FISA While You Weren’t Looking

Politico’s Crypt blog provides some rather cryptic news on the ongoing fight in Congress regarding the telecom immunity provisions in FISA. If you’ll remember, when last we left this drama, the Senate had put forth a version of the bill that had immunity built in, meanwhile House Dems stood firm and shut the immunity out of the new FISA bill, creating a kind of ping-pong effect.

Now, the very telecoms themselves seem to be pitching some sort of solution, and House Majority Leader Steny Hoyer is talking about “progress” being made.

Now, look, I’m all about compromise. I’m the most compromising dude you know. When you share a country with three hundred million other people, and realize that they all have the same equal right to self governance that you do, and that they all don’t share your views and values, I think you kind of have to get to a point where you love you some compromising.

And that’s me. Of the founding fathers, while others may have posters of Thomas Jefferson or James Madison on their walls, I got Henry Clay. That’s how down I am with the art of compromise.

But this love of compromise and meeting in the middle that I have throws in stark relief those few things upon which I do not compromise, upon which there is no amicable middle ground, upon which there can not be the slightest budging of an inch. Torture is, of course, one of them, and the assault on Constitutionally protected civil liberties is another.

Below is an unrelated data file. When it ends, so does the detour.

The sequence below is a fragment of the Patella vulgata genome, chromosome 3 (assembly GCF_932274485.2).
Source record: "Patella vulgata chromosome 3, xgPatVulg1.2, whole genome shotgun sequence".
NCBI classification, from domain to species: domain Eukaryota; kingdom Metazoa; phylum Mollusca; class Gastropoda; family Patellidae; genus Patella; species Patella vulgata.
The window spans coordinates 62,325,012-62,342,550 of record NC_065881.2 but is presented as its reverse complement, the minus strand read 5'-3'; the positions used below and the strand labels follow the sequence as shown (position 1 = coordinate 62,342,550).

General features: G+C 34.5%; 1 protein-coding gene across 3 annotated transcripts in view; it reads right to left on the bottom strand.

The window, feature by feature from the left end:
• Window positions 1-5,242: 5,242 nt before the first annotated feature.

Thus, that there are House Dems who are saying there is progress on the FISA issue is not good news but very, very bad news. Very bad news indeed. My hopes were that when earlier this year the House bounced the FISA bill back to the Senate without immunity, that bill would die in limbo.

Shut the thing down.

Let it die an ugly death in obscurity while we wait out the clock on the current president, and President Obama has the opportunity to retool an anti-terrorism program that does not infringe so heavily upon our civil rights.

The immunity issue is only a small fraction of this, but it is an issue all the same. As Digby rightly notes, litigation of these telecom companies is not going to cripple them, they are powerful enough to fight the battle in court and come out in one piece win or lose.

But punishment isn’t the entirety of the end game here. Yes, it is part of it, as is sending a clear message to both politicians and telecom companies that violations of the Constitution will not be tolerated. It sets a clear bar that the Constitution is still the standard, and as Americans we still stand by Ben Franklin’s famous assertion that those who would sacrifice freedom for safety deserve neither.

(Note: that was for all you chicken hawks out there who love to talk tough when it comes to bombing folks, but get all twitchy when it comes to terrorism; you’re all a bunch of damn cowards.)

But is it me or is there something else that doesn’t smell quite right here? The telecoms go to congress to propose a solution and there’s progress?

Wait a minute.

Wait one damn minute.


How does that make sense? Do mass murderers get to go to congress to, you know, retroactively make homicide legal? How about dope dealers? I got a car in my driveway with two flats that has been sitting there motionless for two years now, when the cops come to fine me for violating the city’s beautification laws, can I go to city hall, square away some back room deal with the city council, and have the fine nullified due to retroactive beautification law immunity?

What the hell?

I’m already firmly in the camp that this whole bill needs to be shut the hell down, but no way, no way in HELL does letting the culprits themselves broker the deal fly. Not one little bit.

It’s probably time to write a letter.

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